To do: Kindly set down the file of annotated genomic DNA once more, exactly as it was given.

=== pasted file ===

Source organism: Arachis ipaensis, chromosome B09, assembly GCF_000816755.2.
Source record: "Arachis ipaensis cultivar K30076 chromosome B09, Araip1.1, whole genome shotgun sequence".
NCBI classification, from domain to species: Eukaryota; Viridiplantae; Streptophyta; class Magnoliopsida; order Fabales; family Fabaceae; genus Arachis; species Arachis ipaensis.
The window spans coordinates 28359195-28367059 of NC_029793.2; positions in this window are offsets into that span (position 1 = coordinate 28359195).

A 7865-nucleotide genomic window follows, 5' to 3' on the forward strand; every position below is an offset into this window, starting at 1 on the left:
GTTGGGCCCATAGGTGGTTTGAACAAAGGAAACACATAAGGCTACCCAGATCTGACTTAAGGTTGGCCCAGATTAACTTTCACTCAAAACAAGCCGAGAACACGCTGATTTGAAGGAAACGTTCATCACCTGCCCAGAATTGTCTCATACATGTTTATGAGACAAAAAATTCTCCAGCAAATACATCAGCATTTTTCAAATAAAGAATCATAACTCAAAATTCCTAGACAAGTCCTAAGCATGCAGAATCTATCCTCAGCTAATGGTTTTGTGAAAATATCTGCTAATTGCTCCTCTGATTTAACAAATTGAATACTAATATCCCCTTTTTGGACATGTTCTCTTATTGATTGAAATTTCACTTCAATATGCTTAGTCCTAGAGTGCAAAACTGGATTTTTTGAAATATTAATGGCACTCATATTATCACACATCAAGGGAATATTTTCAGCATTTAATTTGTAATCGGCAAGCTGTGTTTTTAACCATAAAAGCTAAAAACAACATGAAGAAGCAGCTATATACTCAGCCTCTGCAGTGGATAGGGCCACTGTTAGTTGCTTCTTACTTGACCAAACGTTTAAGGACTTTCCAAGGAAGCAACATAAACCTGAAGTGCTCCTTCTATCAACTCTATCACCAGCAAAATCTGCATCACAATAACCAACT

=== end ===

Source organism: Arachis ipaensis, chromosome B09, assembly GCF_000816755.2.
Source record: "Arachis ipaensis cultivar K30076 chromosome B09, Araip1.1, whole genome shotgun sequence".
NCBI classification, from domain to species: Eukaryota; Viridiplantae; Streptophyta; class Magnoliopsida; order Fabales; family Fabaceae; genus Arachis; species Arachis ipaensis.
The window spans coordinates 28359195-28367059 of NC_029793.2; positions in this window are offsets into that span (position 1 = coordinate 28359195).

A 7865-nucleotide genomic window follows, 5' to 3' on the forward strand; every position below is an offset into this window, starting at 1 on the left:
GTTGGGCCCATAGGTGGTTTGAACAAAGGAAACACATAAGGCTACCCAGATCTGACTTAAGGTTGGCCCAGATTAACTTTCACTCAAAACAAGCCGAGAACACGCTGATTTGAAGGAAACGTTCATCACCTGCCCAGAATTGTCTCATACATGTTTATGAGACAAAAAATTCTCCAGCAAATACATCAGCATTTTTCAAATAAAGAATCATAACTCAAAATTCCTAGACAAGTCCTAAGCATGCAGAATCTATCCTCAGCTAATGGTTTTGTGAAAATATCTGCTAATTGCTCCTCTGATTTAACAAATTGAATACTAATATCCCCTTTTTGGACATGTTCTCTTATTGATTGAAATTTCACTTCAATATGCTTAGTCCTAGAGTGCAAAACTGGATTTTTTGAAATATTAATGGCACTCATATTATCACACATCAAGGGAATATTTTCAGCATTTAATTTGTAATCGGCAAGCTGTGTTTTTAACCATAAAAGCTAAAAACAACATGAAGAAGCAGCTATATACTCAGCCTCTGCAGTGGATAGGGCCACTGTTAGTTGCTTCTTACTTGACCAAACGTTTAAGGACTTTCCAAGGAAGCAACATAAACCTGAAGTGCTCCTTCTATCAACTCTATCACCAGCAAAATCTGCATCACAATAACCAACT